In another crazy development, the Exeter Chiefs have announced something that has not happened in the past.
A campaign, which accuses the club of ‘cultural appropriation’ for their use of Native American logos and mascots, has been getting a lot of press.
Therefore, the clubs directors will no discuss the issue for the first time at the end of this month after 1,900 people signed a petition asking the club to drop the imagery.
Good to see this is getting some traction. English rugby's Exeter Chiefs has a lot of racism in their self-image.— Patrick Johnston (@risingaction) July 7, 2020
Time to find a new brand https://t.co/aSLebnTzyM
A source in the Chiefs hierarchy told RUCK: “It’s important that we take all supporters concerns very seriously, and we think it’s appropriate that we review our official branding,”
Campaigner Ash Green spoke to The Sun earlier this week about the campaign.
“Exeter Chiefs is a fantastic club that has seen a huge amount of success on the pitch and done a lot of good off it for decades,” said Green.
“It’s one of Exeter’s most well known brands and has put the city firmly on the sporting map. The club MUST address its use of racist imagery and branding.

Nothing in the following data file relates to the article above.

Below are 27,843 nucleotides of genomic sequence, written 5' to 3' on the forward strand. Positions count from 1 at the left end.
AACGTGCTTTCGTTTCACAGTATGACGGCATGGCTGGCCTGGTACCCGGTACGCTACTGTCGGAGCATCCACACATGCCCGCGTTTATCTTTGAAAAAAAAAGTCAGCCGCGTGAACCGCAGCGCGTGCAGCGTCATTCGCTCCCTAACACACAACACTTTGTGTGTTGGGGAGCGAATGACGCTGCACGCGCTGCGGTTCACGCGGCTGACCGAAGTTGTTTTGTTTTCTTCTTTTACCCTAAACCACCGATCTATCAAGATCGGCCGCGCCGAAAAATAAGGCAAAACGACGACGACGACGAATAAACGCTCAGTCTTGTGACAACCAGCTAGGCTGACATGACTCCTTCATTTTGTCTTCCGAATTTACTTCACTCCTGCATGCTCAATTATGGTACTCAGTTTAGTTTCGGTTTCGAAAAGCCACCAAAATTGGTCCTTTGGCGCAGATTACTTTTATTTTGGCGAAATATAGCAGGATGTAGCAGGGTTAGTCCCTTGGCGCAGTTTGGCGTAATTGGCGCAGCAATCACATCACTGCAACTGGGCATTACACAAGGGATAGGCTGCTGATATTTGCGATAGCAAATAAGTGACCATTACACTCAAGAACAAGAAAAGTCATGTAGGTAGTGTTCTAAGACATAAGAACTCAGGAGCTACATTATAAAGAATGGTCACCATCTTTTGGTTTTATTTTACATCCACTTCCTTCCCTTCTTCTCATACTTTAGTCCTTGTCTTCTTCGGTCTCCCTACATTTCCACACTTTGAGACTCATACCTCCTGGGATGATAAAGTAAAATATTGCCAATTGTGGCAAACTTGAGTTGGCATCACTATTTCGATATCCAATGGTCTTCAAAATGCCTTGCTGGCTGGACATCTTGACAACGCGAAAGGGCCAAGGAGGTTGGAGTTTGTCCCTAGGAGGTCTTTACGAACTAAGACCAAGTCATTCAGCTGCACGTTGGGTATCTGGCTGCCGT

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“There is no place in a predominantly white British environment for appropriation of Indigenous Peoples‘ imagery that has no relation whatsoever to the history of the club, or the city.
“The ‘Chiefs’ brand dates back to 1999, a decision that was not taken with racism in mind, but one that is now sat increasingly awkwardly at the pinnacle of English rugby.
“The stylised Chief on the club’s crest, the ‘Big Chief’ mascot, the headdresses and tomahawks adorning the supporters, and the ‘Tomahawk Chop’ chant are all examples of cultural appropriation of the Indigenous Peoples who were all but wiped out by white European settlers and who still suffer extreme examples of racial prejudice today, across the world.”
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1. Gavin Henson
The former Wales star settled into his new life as the pub landlord of The Fox in St Brides Major, in Wales earlier this year. He explained the change had fallen into place well as his vision of running a pub had coincided with the end of him playing rugby.
It is 15 years since Gavin Henson turned his life (and Mathew Tait) upside down. These days he is back home… playing Sunday league football and running The Fox pub.— Daniel Matthews (@_DanMatthews_) March 4, 2020
Exclusive interview on the day that changed his life and the whirlwind that followed https://t.co/VcntpgzZeO